"Ein Prosit, Ein Prosit!" (A cheers, a cheers!)
They say everything's bigger in Texas, but I beg to differ. Wilkommen zum Oktoberfest in Munich, Bavaria, Germany! It's the largest "people's fair" in the world, with beer drinking tents the size of football fields, sausages longer than my arm, and beer steins dwarfing my head.
Oktoberfest began in 1810 as a wedding celebration for Prince Ludwig of Bavaria and his bride Therese. Inviting the entire kingdom to join in the multi-day festivities, it was Ludwig's love of beer, bride and kingdom that prompted this 200-year-old celebration.
Spanning 16 glorious days and serving over 6 million people 7 million liters of beer, the festival summons beer drinkers from near and far. Zombies to the call of a "hoppy time," the beer-driven migration washes over the streets of Munich with unstoppable force. A mixture of lederhosen sporting, dirndl-flaunting local veterans - and the less seasoned, possibly still intoxicated international tourists from the night before - march through the streets until reaching the main festival gate. As the Germans would say, "Sheizza!"
It is a circus gone mad with thrilling amusement park rides, delectable fares, vibrant costumes and, most importantly, "bier." Soaring high overhead, the main thoroughfare is lined by the festival's 14 crown jewels: colossal beer tents. Each tent represents a different local brew in a very different way. Exterior decorations range from the wild, wacky funhouse to the traditionally crafted, 1800s throwback. There's even a 15-foot-tall mechanical lion roaring and sipping beer for your viewing delight.
Just in front of these stadium-sized beer tents, hundreds of food stalls pave the edible way with sweets, savories and, of course, souvenirs. There are T-shirts, Bavarian hats and giant gingerbread cookies! Decorated with thick, colorful frostings, these cookies appear much tastier then they actually are. But with phrases like, "Ich liebe dich" (I love you), husbands continuously purchase them for wives, boyfriends for girlfriends, and one drunk to the next.
When it comes to food vendors, greasy goodness is your only option! Succulent pork knuckle sandwiches, whole chickens grilled on a spit, endless arrays of wurst (sausage) and the most famous of all, pretzels. Fresh, salty and bigger than your head, these doughy masterpieces provide the perfect beer sponge. As for sweets, pan roasted, sugared almonds and wispy cotton candy tickled my taste buds, but the delectable apfelstrudel (apple strudel) claimed my gluttonous ways.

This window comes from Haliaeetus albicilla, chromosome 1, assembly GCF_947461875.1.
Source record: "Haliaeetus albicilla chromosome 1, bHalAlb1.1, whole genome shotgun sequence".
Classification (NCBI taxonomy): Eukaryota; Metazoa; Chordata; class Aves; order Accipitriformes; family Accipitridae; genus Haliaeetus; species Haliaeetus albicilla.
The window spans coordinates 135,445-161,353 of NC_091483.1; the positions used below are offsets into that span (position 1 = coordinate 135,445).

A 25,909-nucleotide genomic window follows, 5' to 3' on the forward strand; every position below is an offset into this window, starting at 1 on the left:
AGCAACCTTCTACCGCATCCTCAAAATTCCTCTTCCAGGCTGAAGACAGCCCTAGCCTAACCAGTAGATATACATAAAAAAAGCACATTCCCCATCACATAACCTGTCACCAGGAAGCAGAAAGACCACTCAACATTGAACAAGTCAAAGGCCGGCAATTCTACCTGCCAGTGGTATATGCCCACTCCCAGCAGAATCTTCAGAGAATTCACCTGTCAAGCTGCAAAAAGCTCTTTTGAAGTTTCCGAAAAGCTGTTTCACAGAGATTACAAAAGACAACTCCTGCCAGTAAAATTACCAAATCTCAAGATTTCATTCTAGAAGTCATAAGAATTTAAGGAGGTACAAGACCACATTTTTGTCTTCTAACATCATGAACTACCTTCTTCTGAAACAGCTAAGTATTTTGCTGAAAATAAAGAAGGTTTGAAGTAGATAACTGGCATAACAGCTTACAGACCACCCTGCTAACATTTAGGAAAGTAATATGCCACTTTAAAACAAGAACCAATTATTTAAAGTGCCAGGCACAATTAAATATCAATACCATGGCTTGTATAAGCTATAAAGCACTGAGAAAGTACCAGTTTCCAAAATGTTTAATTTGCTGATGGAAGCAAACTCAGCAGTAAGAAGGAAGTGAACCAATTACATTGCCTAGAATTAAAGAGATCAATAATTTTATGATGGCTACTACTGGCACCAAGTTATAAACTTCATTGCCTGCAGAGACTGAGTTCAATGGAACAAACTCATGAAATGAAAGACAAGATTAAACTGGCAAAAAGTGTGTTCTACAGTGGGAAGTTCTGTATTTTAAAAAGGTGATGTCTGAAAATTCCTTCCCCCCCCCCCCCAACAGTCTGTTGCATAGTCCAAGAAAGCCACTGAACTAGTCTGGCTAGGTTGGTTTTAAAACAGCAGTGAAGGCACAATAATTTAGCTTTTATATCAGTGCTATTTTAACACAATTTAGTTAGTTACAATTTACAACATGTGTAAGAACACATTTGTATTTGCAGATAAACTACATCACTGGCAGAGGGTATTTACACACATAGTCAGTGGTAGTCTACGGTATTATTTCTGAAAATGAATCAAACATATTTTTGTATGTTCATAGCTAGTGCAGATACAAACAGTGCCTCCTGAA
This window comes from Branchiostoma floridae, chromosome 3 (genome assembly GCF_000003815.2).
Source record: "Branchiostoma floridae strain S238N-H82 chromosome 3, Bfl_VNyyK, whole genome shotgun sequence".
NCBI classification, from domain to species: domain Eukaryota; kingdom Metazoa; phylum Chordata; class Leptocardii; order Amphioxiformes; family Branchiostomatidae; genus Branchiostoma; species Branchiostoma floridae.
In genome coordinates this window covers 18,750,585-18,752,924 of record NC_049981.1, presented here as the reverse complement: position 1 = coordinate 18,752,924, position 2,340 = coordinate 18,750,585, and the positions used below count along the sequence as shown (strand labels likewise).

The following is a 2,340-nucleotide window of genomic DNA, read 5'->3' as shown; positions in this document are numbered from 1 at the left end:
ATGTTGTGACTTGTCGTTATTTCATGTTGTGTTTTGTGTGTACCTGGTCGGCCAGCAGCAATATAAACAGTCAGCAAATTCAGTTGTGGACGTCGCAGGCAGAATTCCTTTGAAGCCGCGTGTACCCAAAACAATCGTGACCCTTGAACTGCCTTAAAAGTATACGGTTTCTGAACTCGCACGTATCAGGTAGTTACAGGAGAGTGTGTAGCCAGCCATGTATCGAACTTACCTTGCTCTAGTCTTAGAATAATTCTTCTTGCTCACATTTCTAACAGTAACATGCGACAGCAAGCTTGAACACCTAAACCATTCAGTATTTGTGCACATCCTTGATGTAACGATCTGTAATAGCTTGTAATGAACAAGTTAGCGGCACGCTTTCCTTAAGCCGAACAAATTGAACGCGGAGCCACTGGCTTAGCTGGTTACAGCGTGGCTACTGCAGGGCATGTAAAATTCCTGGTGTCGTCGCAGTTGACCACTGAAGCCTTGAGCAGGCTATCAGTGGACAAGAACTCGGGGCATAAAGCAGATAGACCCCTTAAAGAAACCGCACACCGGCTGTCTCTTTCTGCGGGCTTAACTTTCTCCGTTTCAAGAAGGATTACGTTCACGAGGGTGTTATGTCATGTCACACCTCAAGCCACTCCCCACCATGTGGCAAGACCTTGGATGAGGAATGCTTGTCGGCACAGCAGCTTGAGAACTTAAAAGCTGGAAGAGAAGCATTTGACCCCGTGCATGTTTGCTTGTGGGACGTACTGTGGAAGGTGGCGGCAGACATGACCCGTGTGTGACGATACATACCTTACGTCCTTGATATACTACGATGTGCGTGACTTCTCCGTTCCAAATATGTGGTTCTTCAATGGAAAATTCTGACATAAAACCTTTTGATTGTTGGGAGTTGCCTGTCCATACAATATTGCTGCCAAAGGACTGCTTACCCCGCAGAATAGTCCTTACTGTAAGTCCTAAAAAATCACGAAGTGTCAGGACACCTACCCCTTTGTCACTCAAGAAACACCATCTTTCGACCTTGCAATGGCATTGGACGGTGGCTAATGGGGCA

Capping off this amazing spectacle are rides! Ornate carousels, stomach re-arranging roller coasters, dizzying teacups and a quintessential ferris wheel. Beer and rides ... a match made in heaven (or possibly hell).
The sights, the smells, the energy, your senses are in overload before even entering the first beer tent. But which one? Choosing which tent is like choosing which piece of cake to eat. The biggest, the prettiest or the piece layered with the most toppings. I, however, choose the most practical. I am thirsty, and it has the shortest entrance line.
Crossing the Hacker Fetzelt threshold reveals an insane new world. Seventy-something Grandmas dance on tables, big burly men belt out Bavarian folk songs, all with that unforgettable glow that only three-stein deep Germans can radiate. Known to locals as "Himmel der Bayern," or "Heaven of Bavarians," white, fluffy clouds and a baby blue sky paint the ceiling and rafters above while a 360-degree mural of old-world Bavaria decorates the perimeter. A true work of art.
From the entrance, rows of extra-long wooden tables race into the distance. Hardly visible beneath the sea of limbs, bodies and beers, each table seats hundreds. A circular gazebo, complete with 15-piece brass band, only amplifies the madness. "Ein Prosit, Ein Prosit" ("A cheers, a cheers") rings through the air every few minutes with a variety of other jovial drinking tunes filling in between.
Once swept into the crowd, beware of two things: seating and beer fraus.
Balancing 10 steins of Bavaria's finest brews between bicep and bosom, these ladies' resolve is strong and patience thin. Get out of the way! As for seating, good luck. Battling large-and-in-charge Bavarian families who arrive to the tents early and stay late, chances for seating are slim. Beer is their culture, and be damned if someone takes their seat! If you can handle the enormity and insanity, the reward is grand - a liter of perfectly brewed Bavarian bier. Prosit!
1. If you want to drink like a Bavarian, you need to eat like one!
2. Looking Bavarian is half the fun. Wear a dirndl (ladies) or lederhosen (men) and transform yourself from tourist to local.
3. The bulging-bicep beer maids do not work that hard for chump change. Tip your waitress plenty from the beginning, and she will keep coming back.
4. Don't eat or drink immediately before riding the roller coaster. The person below or beside you will have an entirely different Oktoberfest experience.
5. This is not a place to "bar hop," or in this case, "tent hop." Finding an available seat is like finding a needle in a haystack. Get to your favorite tent early and camp out!
5. Only bring the quantity of money you're willing and able to spend. Beer, rides and greasy goodies can be a budget's demise.
6. Avoid weekends at all costs! Occupancy doubles, and entrance into any of the tents is at a premium.
7. It's a 10-hour window of beer drinking. Pace yourself. It's a marathon, not a sprint.